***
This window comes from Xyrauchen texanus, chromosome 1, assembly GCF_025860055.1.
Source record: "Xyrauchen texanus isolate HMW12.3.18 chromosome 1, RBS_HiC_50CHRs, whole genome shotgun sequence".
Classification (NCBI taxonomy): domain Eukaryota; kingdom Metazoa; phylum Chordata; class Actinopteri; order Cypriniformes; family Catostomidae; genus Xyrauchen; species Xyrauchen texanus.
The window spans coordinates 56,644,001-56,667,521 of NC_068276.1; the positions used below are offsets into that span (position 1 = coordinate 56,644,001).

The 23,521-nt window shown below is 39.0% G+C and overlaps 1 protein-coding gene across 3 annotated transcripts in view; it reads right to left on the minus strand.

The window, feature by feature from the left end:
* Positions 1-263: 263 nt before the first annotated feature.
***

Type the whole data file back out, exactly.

This window comes from Xyrauchen texanus, chromosome 1, assembly GCF_025860055.1.
Source record: "Xyrauchen texanus isolate HMW12.3.18 chromosome 1, RBS_HiC_50CHRs, whole genome shotgun sequence".
Classification (NCBI taxonomy): domain Eukaryota; kingdom Metazoa; phylum Chordata; class Actinopteri; order Cypriniformes; family Catostomidae; genus Xyrauchen; species Xyrauchen texanus.
The window spans coordinates 56,644,001-56,667,521 of NC_068276.1; the positions used below are offsets into that span (position 1 = coordinate 56,644,001).

The 23,521-nt window shown below is 39.0% G+C and overlaps 1 protein-coding gene across 3 annotated transcripts in view; it reads right to left on the minus strand.

The window, feature by feature from the left end:
* Positions 1-263: 263 nt before the first annotated feature.